Ashendene Press ăsh˝əndēn´ [key], founded in 1895 at Ashendene, Hertfordshire, England, by Sir C. H. St. John Hornby and moved in 1899 to Chelsea, London. It was a leader (with the Kelmscott Press and the Doves Press) in the 19th-century revival of fine English printing. Its edition of Dante (1909) is considered an achievement comparable to the Kelmscott Chaucer of William Morris. The Subiaco type used by the Ashendene Press was designed by Sir Emery Walker and S. C. Cockerell from an early Italian typeface. The Ashendene Press, which set all of its editions by hand, issued 40 books in the years from 1895 to 1915 and from 1920 to 1935.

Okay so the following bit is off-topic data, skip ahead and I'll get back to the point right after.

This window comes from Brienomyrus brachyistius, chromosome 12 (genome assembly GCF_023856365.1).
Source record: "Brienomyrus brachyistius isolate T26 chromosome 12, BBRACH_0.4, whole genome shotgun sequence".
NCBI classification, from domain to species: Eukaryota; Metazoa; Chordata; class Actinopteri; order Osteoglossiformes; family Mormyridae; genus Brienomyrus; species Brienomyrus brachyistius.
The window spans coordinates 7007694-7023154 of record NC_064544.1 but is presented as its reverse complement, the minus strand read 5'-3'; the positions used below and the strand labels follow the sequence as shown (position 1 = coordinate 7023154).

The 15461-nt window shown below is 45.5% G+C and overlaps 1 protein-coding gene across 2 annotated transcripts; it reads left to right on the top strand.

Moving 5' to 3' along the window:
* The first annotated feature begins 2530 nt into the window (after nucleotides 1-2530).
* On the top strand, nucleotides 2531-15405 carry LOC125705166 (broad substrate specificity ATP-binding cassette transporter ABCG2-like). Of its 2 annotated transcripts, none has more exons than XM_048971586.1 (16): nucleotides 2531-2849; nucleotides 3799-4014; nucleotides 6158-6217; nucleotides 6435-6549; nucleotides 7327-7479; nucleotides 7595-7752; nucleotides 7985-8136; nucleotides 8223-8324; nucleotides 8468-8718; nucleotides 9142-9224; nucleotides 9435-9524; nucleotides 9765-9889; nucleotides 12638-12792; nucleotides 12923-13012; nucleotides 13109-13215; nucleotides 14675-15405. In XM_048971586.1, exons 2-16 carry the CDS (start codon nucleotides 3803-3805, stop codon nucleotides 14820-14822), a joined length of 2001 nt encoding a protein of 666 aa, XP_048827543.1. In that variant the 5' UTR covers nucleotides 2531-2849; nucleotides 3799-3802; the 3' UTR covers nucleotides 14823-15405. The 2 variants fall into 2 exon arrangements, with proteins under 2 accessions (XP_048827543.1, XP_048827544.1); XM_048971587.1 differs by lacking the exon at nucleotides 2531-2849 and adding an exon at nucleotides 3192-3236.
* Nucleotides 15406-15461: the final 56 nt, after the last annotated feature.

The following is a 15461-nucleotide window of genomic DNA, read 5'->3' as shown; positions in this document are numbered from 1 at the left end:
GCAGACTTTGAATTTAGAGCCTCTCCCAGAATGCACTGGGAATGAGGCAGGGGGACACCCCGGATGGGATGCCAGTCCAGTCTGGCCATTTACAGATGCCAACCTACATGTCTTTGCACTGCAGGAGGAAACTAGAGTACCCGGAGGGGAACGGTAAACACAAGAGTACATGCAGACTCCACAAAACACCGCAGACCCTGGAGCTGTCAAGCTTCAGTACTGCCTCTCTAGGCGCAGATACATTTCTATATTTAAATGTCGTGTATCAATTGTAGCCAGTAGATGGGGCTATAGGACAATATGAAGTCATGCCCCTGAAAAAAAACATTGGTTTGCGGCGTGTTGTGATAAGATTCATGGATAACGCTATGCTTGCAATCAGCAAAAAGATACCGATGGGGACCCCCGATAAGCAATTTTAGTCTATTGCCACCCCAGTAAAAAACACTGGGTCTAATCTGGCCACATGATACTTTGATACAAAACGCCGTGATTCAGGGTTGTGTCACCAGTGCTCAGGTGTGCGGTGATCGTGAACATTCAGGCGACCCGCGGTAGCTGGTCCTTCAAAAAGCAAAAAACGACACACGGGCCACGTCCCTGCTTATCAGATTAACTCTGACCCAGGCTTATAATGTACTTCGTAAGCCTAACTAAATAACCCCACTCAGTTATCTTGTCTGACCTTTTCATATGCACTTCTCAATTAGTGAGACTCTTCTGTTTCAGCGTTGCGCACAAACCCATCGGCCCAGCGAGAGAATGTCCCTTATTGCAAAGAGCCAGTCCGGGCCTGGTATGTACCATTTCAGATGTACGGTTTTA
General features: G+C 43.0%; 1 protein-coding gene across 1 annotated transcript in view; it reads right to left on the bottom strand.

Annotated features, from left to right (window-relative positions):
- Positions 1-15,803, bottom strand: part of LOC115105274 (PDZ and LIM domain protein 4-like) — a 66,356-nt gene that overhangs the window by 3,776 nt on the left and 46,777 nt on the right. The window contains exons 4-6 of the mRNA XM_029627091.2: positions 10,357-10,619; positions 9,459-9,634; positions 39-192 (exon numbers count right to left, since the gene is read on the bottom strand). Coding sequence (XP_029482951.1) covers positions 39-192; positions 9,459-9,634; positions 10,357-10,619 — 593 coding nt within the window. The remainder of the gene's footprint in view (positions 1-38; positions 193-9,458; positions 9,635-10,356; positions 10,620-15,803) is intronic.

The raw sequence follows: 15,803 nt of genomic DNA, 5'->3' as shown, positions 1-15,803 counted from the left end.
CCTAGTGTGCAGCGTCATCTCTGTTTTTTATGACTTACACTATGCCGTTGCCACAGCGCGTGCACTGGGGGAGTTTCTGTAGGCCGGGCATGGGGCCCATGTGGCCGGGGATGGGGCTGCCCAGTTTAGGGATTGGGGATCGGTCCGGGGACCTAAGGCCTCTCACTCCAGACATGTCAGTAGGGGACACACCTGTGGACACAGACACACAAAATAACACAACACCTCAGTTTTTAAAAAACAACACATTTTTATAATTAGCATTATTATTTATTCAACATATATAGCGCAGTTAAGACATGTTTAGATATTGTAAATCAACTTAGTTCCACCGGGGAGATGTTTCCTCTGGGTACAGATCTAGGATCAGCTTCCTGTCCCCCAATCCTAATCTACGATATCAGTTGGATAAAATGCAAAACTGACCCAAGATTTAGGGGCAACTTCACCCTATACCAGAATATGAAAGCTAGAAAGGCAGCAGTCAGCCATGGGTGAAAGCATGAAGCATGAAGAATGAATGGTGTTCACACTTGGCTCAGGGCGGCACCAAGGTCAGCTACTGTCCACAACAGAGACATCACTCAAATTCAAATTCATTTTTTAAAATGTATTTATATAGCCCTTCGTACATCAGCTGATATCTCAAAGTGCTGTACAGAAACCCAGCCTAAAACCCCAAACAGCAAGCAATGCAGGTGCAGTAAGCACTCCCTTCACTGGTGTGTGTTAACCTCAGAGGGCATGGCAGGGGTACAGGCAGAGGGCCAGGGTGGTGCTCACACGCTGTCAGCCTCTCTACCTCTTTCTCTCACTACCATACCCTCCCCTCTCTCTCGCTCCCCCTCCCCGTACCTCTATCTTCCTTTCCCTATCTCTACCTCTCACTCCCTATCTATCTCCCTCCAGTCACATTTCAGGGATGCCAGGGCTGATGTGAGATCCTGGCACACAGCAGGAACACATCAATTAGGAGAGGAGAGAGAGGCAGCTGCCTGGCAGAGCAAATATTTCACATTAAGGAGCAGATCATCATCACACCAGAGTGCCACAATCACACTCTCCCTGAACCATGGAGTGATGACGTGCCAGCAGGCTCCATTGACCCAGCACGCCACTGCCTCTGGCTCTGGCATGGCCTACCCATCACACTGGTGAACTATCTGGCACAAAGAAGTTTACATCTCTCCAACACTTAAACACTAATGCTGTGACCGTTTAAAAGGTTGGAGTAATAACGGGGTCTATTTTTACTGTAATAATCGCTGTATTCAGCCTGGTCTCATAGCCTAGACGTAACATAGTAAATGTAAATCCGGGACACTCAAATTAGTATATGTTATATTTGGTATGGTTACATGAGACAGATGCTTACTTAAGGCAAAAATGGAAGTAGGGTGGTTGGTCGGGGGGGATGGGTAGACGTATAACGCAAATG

See W. Ransom, Kelmscott, Doves, and Ashendene (1952).
The Columbia Electronic Encyclopedia, 6th ed. Copyright © 2012, Columbia University Press. All rights reserved.
See more Encyclopedia articles on: Libraries, Books, and Printing